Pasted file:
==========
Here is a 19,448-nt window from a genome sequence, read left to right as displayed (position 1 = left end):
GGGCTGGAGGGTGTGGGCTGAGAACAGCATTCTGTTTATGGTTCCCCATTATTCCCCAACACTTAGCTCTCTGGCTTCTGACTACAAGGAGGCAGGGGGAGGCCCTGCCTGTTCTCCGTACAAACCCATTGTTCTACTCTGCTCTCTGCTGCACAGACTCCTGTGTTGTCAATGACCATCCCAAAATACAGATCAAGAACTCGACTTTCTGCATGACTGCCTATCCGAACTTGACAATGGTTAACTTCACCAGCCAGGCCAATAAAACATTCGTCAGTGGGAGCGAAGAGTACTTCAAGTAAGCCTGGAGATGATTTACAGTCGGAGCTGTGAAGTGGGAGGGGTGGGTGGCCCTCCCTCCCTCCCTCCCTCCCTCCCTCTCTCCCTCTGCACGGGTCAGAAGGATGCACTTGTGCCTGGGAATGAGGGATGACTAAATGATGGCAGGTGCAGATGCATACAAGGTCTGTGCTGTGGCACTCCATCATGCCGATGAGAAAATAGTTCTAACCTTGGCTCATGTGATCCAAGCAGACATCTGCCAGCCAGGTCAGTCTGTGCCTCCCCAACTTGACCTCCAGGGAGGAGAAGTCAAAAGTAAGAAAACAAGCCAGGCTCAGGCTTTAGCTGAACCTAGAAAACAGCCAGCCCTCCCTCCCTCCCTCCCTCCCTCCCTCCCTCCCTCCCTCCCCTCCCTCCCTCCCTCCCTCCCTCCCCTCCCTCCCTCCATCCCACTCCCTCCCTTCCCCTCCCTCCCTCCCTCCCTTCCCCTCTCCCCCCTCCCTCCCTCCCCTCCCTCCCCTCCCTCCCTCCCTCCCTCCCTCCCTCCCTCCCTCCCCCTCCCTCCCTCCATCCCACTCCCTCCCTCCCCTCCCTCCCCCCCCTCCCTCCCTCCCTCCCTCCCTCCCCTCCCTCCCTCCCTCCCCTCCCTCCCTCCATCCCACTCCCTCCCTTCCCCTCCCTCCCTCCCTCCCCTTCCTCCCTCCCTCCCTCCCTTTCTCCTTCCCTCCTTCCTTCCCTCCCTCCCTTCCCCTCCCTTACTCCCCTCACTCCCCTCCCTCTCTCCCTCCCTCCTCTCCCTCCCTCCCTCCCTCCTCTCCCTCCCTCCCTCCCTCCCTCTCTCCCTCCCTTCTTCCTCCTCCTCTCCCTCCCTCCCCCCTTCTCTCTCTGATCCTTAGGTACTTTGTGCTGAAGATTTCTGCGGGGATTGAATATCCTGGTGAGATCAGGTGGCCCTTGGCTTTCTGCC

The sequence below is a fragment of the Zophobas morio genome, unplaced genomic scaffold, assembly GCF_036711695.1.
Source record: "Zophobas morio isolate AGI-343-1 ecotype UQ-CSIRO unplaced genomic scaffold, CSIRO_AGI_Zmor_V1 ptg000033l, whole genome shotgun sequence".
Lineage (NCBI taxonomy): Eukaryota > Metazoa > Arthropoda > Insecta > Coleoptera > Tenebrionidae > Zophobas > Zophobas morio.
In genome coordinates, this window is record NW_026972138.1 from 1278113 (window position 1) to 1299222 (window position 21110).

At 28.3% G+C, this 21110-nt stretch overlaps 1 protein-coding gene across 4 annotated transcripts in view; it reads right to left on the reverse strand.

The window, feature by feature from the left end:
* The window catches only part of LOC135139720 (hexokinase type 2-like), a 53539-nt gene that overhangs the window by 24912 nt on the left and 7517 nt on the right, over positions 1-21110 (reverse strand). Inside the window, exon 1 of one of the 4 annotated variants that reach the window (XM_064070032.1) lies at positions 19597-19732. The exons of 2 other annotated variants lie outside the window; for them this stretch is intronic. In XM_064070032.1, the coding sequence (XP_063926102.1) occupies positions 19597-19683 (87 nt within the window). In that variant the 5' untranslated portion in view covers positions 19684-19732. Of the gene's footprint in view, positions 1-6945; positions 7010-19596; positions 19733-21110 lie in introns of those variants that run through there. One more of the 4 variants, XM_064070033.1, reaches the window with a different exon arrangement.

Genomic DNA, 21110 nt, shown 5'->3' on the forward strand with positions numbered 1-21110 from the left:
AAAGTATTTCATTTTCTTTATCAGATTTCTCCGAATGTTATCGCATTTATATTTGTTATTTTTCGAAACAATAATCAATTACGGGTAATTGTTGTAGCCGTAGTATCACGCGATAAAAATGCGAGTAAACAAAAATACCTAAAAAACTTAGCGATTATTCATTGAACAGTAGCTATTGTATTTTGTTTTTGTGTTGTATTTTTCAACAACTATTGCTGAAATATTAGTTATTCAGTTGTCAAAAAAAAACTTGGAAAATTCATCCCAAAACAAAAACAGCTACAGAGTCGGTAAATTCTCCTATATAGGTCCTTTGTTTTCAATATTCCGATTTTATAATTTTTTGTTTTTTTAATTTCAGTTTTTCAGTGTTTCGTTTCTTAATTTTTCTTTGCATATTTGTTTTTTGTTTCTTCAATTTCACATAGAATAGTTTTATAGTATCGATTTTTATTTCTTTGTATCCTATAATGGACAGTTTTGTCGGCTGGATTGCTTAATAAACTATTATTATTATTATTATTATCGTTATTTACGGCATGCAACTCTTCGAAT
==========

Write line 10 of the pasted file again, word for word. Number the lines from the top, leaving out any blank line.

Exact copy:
Genomic DNA, 21110 nt, shown 5'->3' on the forward strand with positions numbered 1-21110 from the left: